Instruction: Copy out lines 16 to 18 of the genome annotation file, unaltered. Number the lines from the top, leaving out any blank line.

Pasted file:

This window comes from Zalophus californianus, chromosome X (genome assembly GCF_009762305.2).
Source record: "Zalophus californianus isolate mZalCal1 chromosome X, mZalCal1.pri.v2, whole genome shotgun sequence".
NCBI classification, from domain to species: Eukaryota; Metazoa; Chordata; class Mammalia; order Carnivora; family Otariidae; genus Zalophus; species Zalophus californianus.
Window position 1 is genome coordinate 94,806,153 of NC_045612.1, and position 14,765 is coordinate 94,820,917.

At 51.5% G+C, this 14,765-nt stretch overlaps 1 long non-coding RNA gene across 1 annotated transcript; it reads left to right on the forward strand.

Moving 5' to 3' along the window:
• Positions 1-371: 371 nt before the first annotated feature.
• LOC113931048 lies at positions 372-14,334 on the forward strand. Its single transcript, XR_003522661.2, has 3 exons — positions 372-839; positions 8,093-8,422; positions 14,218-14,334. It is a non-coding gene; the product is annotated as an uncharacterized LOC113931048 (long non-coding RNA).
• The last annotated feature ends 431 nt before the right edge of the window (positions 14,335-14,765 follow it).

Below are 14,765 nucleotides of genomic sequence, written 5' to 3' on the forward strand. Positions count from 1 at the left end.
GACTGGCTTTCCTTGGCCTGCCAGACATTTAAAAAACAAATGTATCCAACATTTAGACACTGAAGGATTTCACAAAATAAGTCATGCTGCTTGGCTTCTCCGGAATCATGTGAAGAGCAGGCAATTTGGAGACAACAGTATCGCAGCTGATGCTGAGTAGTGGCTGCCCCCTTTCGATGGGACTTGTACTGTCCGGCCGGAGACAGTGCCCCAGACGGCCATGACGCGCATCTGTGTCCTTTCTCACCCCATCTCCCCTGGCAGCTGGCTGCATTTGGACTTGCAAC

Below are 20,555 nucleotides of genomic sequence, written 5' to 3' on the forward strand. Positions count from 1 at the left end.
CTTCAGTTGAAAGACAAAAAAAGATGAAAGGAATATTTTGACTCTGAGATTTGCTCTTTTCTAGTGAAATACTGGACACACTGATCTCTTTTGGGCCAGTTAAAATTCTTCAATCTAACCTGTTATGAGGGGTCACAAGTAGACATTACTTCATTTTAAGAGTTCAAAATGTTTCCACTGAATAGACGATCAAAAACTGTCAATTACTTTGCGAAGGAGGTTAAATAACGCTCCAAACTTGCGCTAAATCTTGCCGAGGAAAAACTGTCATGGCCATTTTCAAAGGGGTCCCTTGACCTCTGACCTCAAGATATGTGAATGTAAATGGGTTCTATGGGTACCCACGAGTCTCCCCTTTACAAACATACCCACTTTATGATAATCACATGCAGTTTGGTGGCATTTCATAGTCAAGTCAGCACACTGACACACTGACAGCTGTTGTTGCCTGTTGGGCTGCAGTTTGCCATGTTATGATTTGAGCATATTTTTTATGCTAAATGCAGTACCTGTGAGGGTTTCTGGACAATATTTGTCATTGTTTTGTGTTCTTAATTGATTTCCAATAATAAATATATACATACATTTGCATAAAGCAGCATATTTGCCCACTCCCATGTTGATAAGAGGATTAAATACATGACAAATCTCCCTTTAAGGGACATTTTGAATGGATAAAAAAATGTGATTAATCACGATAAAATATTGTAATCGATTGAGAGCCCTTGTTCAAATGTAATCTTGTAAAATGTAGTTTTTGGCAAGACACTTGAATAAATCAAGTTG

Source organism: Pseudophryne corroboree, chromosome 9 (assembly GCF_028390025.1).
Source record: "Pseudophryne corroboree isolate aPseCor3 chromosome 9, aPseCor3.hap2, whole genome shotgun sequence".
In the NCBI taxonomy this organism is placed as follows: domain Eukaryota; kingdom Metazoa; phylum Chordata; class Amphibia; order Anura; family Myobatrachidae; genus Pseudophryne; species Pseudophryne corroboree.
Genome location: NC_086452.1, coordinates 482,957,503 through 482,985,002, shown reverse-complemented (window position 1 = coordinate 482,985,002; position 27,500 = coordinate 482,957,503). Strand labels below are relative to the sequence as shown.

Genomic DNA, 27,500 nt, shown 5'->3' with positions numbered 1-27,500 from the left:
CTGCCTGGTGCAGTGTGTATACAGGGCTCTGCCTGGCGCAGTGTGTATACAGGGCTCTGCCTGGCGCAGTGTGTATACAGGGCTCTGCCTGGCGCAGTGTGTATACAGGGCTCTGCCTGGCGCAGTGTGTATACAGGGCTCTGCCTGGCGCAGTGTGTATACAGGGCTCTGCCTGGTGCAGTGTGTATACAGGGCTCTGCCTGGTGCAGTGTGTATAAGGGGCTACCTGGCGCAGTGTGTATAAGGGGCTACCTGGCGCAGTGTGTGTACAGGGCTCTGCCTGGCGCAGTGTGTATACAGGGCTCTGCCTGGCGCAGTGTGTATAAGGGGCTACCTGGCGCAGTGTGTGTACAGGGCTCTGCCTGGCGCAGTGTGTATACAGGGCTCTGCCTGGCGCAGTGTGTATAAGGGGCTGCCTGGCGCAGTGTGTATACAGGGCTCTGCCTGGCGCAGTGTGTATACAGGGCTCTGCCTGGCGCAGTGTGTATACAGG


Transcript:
In the NCBI taxonomy this organism is placed as follows: domain Eukaryota; kingdom Metazoa; phylum Chordata; class Amphibia; order Anura; family Myobatrachidae; genus Pseudophryne; species Pseudophryne corroboree.
Genome location: NC_086452.1, coordinates 482,957,503 through 482,985,002, shown reverse-complemented (window position 1 = coordinate 482,985,002; position 27,500 = coordinate 482,957,503). Strand labels below are relative to the sequence as shown.

Genomic DNA, 27,500 nt, shown 5'->3' with positions numbered 1-27,500 from the left: